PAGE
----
I feel absurd saying this, but I still feel just about as sad about David Foster Wallace’s death as it is reasonable for anyone to feel about the death of a famous person they’ve never met, three years after the fact.
It’s not really his style I miss, though of course he was an incredibly talented writer. What I loved about him was the way he saw the world — with an honest and endless curiosity. Like Vonnegut, he was one of those writers who remembered to notice the things we’ve long since forgotten to see. And like all of my favorite pop culture writers, he actively fought against snobbery and prejudice in favor of giving everything a real, fair look. He wasn’t perfect at this — who, in the history of the universe, has ever been totally faithful to his or her own philosophy? — but the important thing, in my view, was that he tried.
I can’t write like Wallace and I never will. But trying to experience the world with an open mind is something I can, and do, strive for. I recognize that it is ridiculous of me to pin all this heavy stuff on one guy, who despite all his gifts was just a person like any other. I also understand that I sound totally sappy right now. It’s tough sometimes writing about things you really, passionately, obsessively love or admire, because it’s too easy to just start gushing hyperbolic cliches. But if you’re really invested in art or culture, you know that every once in a while, you come across an artist or book or movie or whatever that really and truly changes you, makes you see the world differently, helps you understand what is possible. Well, Wallace was that for me.
Despite all that, I have yet to work my way through Infinite Jest or Brief Interviews with Hideous Men — my affection for Wallace comes from having read his essays. So that’s embarassing, and it also means that there is a chance, however slight, that I could change my mind about him. But it’s also kind of nice. It means there’s still more Wallace for me to read, and will be for a while yet. I just started Infinite Jest today (this is my second attempt). I’m annoyed but also secretly happy that that thing is huge and very very difficult and is going to take me forever to get through.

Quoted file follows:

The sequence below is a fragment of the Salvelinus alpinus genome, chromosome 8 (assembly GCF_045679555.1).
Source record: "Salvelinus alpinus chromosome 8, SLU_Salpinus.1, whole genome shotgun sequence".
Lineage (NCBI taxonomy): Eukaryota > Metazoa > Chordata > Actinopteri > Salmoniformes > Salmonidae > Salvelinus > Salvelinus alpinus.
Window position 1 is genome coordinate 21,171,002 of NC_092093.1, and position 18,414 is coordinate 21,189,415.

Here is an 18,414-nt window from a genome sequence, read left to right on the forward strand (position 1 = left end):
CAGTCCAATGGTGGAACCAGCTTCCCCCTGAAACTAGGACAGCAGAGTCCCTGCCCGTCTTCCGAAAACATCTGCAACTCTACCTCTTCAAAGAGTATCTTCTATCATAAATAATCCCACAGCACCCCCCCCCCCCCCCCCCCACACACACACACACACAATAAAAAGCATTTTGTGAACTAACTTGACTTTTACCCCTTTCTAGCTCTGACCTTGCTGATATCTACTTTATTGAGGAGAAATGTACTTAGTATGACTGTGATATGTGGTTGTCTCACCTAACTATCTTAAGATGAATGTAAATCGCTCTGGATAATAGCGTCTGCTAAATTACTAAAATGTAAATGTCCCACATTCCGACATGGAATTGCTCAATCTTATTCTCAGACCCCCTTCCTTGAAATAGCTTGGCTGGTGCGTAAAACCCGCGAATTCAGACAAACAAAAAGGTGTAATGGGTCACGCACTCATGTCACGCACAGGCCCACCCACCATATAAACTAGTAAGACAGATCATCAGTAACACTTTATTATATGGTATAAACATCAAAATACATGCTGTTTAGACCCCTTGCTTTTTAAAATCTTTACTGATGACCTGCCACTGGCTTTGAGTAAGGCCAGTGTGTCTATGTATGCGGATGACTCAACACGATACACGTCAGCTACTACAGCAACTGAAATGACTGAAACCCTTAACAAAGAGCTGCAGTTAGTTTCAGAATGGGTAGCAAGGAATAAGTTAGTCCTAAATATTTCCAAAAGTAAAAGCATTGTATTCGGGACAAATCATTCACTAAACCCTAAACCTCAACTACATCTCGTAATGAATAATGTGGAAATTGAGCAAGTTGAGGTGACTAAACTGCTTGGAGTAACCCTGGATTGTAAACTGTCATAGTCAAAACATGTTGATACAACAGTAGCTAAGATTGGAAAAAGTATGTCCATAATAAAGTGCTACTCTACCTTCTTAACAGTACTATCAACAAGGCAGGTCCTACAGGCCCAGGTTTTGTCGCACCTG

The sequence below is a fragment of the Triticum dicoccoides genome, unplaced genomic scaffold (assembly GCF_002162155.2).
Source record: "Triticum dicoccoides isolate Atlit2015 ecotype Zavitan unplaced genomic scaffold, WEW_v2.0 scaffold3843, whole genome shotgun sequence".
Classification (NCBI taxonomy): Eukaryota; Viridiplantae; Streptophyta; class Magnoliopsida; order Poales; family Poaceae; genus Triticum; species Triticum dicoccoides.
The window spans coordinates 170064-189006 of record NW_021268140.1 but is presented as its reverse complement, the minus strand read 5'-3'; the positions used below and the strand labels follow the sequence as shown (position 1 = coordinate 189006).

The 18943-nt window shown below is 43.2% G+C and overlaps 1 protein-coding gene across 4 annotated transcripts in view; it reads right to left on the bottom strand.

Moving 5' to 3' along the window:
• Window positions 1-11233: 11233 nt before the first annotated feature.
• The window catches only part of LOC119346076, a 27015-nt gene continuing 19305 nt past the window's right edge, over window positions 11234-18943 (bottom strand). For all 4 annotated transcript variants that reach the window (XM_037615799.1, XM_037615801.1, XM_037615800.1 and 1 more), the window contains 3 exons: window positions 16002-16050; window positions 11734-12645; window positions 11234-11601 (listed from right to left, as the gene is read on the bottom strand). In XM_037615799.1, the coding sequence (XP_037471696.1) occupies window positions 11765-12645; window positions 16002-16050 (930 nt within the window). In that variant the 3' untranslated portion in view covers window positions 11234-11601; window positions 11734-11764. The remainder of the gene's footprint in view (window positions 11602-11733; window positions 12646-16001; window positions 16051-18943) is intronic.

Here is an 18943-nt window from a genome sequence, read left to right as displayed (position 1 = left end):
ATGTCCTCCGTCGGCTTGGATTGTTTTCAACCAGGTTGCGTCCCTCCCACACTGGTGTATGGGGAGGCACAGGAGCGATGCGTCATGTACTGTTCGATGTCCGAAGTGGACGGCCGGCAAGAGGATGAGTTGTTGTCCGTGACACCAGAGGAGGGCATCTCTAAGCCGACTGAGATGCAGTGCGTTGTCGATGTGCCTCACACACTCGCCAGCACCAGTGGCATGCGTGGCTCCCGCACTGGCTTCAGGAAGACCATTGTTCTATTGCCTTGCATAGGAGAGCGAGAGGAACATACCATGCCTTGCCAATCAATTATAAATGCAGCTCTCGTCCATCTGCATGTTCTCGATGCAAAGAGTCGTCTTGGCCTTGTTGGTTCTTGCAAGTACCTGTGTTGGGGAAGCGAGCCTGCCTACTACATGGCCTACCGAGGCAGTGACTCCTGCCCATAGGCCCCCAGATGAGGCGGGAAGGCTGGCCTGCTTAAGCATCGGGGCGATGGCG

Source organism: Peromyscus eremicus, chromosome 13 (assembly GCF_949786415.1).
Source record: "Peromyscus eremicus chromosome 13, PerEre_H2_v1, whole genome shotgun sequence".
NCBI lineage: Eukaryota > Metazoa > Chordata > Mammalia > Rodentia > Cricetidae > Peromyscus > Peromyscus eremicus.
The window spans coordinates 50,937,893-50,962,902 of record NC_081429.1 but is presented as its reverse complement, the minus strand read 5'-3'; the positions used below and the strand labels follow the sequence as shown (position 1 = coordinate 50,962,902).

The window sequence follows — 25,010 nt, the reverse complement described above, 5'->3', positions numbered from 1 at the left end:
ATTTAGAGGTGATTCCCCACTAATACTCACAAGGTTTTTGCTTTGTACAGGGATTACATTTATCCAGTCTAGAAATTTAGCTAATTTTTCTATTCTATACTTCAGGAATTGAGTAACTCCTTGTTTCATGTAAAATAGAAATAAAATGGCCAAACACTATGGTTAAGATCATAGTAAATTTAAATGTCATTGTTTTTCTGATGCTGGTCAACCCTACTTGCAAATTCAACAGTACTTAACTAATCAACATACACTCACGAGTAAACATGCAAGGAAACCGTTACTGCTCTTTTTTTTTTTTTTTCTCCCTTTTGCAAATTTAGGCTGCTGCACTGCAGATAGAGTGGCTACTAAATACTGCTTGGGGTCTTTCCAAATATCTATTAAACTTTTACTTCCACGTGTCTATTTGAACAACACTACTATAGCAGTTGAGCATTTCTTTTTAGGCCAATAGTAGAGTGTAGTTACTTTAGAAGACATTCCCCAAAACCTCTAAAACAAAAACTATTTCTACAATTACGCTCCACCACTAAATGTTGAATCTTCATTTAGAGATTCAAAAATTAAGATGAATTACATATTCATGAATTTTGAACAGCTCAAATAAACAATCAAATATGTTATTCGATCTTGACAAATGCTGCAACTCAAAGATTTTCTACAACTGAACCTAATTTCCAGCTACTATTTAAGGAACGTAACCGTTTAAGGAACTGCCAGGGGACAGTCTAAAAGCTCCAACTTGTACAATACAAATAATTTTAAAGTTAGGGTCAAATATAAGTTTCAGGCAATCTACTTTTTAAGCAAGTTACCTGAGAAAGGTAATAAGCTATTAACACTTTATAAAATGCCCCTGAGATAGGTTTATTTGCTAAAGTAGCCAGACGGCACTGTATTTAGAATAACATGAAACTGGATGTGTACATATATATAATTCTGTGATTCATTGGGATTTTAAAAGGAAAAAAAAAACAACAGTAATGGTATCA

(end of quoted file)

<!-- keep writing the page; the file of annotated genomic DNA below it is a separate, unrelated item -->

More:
It'd be less obnoxious if Jay Chou's name weren't RIGHT THERE ON THE POSTER, two inches away.
FirstShowing tweeted today about an interesting error on IMDb’s Green Hornet page: Taiwanese pop star Jay Chou’s role as Kato has been credited to MILF-popularizing American actor John Cho. Uh, WTF?
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Yes. Just yes.
Here’s what I didn’t like about Conversations with Other Women: One, the continuous use of split-screen is effective about half the time and distracting the other half of the time. Two, lines like “She always was the type to see better in the dark”– no one talks like that, ever, unless one is a character in an amateur theater piece that’s been polished one too many times.
Here’s what I liked about Conversations with Other Women: everything else. It features two consistently impressive actors doing what they do best; a poignant little love story that unfolds like a striptease; and a soft, seductive soundtrack. Bad dialogue and annoying editing might be enough to sink a lesser film, but when the rest of a film works so well, the flaws are easy to forgive.
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We had a mouse problem earlier this year, so cooking at my apartment was a little like this.
To say that cooking is one of my hobbies would be inaccurate, as that would imply that I actually know what I’m doing. It’s far more accurate to say that learning to cook is one of my hobbies. I’d literally never made anything more complicated than pasta and jarred sauce until 2007, and 2010 is the first year I actually made an active effort to try and become a decent cook. And you know what? I’m still clueless, but I’ve gotten better at faking it. I still get nervous about the slightest recipe modification, fear unusual (to me) ingredients like flour and kale, and take 50 minutes to make a 30-minute recipe. But I’m no longer subsisting off of Sabra hummus and pre-packaged salad, so that’s progress, right?
So for all the novice (or experienced but lazy) cooks out there, I’m posting a few of my favorite successes. All of these are doable as long as you are capable of chopping vegetables and turning on appliances, and most are relatively quick. Oh, and sorry about the lack of pictures– I didn’t know I’d be writing this when I cooked these dishes– but I believe all links have pictures if you click through.
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What a lovably ragtag gang of misfits!
Well, thank God that’s over.
The Walking Dead, in its first season, wasn’t a terrible show. It was something far, far more frustrating than that: an okay show that had the potential to be an incredible show. The series premiere was a wonder to behold– beautiful and eerie, humane yet brutal. And every episode since then did nothing but squander the promise of that first installment.
So I was very fucking relieved to hear last week that director Frank Darabont had fired all of his writers. I’m taking it as an acknowledgment on his part that the show hasn’t been everything it could be, as well as a sign that he has some idea of how to fix that. Much as I’ve complained about the show’s big flaws, I don’t think it’s irretrievably fucked up yet. In fact, if the first ten minutes of Sunday night’s finale proved anything, it was that the show can still be fascinating when it wants to be.
In the spirit of optimism, here are five things I’m hoping Darabont and his freelance staff will do for us next season. (Spoilers for the first season of The Walking Dead ahead.) Continue reading →